Nielsen finds disconnect between America’s desire for better health and actual behavior

Report finds that half of U.S. consumers say it’s a challenge to eat healthy.

August 13, 2014
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Healthy eating

“Do as I say, but not as I do,” a phrase used by parents over several generations, could very well apply to America’s attitude toward healthy eating, a recent Nielsen/Natural Marketing Institute (NMI) report reveals.

“Health and Wellness in America” written by Sherry Frey, v.p. of Nielsen Perishables Group and Steve French, NMI managing partner, found that while three-quarters of Americans believe they can manage health issues through proper nutrition, 91 percent admit to snacking all day on candy, ice cream and chips.

So does eating healthy and unhealthy foods in equal measure balance out? Does this ying/yang approach to eating mean consumers can have their cake and carrot juice too? The report turns up some interesting findings. Consider the following:

  • Personal Responsibility: 89 percent say taking personal responsibility for one's health is the best way to stay healthy (aspiration) but only 70 percent say they're actually "actively trying to be healthier" (behavior).
  • Self management: 75 percent say they feel they can manage health issues through nutrition (aspiration) yet 50 percent say it's a challenge to eat healthy (behavior).
  • Self control: 64 percent say they will take whatever means necessary to control their own health, but 66 percent say they don’t exercise enough and more than 50 percent say they “splurge” when dining out and yield to cravings.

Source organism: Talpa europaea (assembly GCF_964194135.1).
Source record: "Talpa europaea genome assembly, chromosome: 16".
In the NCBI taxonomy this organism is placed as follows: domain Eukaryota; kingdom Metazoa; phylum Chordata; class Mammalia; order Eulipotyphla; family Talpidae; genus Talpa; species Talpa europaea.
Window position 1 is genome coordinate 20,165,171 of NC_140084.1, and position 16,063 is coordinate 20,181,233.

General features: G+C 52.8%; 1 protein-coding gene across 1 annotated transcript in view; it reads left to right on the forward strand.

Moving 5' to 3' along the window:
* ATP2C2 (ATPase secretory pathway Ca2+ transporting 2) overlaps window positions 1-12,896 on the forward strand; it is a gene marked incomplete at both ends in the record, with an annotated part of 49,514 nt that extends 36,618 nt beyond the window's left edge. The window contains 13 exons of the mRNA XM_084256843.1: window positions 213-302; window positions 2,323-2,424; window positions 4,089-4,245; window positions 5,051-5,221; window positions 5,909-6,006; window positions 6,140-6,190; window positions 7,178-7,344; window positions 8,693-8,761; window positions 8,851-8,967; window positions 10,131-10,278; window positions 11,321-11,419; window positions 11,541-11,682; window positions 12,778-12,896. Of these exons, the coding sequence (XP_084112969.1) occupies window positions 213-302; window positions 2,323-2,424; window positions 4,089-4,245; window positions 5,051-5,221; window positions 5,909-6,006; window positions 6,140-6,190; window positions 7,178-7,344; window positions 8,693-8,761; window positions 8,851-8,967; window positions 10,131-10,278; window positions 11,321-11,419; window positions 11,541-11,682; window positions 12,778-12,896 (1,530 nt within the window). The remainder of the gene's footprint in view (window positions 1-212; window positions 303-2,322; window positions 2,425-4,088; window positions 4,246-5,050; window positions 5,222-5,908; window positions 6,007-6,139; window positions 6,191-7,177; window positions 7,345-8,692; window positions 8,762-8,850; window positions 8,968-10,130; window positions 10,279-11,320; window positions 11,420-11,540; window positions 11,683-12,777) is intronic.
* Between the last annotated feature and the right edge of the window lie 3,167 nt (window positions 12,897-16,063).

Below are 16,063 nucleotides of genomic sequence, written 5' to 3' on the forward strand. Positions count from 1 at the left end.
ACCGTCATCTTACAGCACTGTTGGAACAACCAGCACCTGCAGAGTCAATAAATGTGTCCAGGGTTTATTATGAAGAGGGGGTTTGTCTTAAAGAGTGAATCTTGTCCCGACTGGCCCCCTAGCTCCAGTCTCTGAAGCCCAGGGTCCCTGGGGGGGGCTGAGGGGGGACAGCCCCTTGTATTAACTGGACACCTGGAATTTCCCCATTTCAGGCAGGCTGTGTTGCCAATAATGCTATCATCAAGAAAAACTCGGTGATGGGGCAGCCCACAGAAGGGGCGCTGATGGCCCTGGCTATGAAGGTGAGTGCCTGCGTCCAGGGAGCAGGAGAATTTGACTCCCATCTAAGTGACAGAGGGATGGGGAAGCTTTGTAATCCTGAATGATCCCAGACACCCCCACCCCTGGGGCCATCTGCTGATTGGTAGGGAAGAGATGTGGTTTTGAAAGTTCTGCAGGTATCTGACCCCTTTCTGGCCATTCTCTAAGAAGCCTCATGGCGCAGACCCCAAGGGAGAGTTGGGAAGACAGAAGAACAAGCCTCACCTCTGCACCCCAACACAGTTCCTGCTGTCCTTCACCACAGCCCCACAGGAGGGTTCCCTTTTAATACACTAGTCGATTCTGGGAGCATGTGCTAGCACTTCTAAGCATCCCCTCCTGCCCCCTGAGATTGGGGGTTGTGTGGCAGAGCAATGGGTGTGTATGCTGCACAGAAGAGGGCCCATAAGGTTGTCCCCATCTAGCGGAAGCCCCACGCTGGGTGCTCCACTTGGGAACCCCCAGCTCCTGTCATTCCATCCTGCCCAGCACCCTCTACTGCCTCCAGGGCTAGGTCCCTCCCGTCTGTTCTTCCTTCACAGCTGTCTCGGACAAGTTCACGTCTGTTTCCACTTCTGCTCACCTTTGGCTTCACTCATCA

• Grocery shopping: 50 percent of Americans say availability of organic or nutritionally enhanced products have no or next to no impact on their grocery purchases.

So why do we have this disconnect?

  • Perception of price: 54 percent said healthy foods were too expensive to eat regularly
  • Perception of taste: 50 percent said they were not willing to give up taste for health

Interestingly, this dichotomy doesn’t seem to prevent Americans from turning to functional foods as a substitute for medicines. Call it the “a little bit of sugar helps the medicine go down” approach.

The same Nielsen/NMI report reveals the following: 

  • Fortified foods: 66 percent of Americans said they had consumed fortified foods or beverages over the year.
  • Nutrition: 75 percent of Americans believe they can manage many of their health issues through nutrition.
  • Functional Foods: 33 percent said they believe functional foods and drinks can be substituted for some of the medicines they take.
  • Americans are label-conscious: 73 percent of Americans said they had consumed high protein food and beverages in the past year.
  • Millennials: 27 percent of Millennials are more responsive than the average to health packaging claims.

And finally, it’s important to note that not all consumers are alike. According to the report, consumers “differ in attitudes, purchase behavior and wellness orientation, requiring more focused approaches.”

Nielsen/NMI identified five mutually exclusive consumer segments: Well Beings (19 percent), Food Actives (18 percent), Magic Bullets (23 percent), Fence Sitters (20 percent) and Eat, Drink  & Be Merrys (20 percent).

Each differs in value per basket ring, number of shopping trips per household as well as total money spent annually on food and drink. Surprisingly, candy posted a fairly consistent score amongst all groups.

Although it was noticeably below the buying rate index for fresh produce (141), wine (140), vitamins (124) bottled water (118) and dry pasta (109) for Well Beings, the most active health and wellness consumer group, it ranked near or at the top for Food Actives, Magic Bullets, Fence Sitters and Eat, Drink & Be Merrys.

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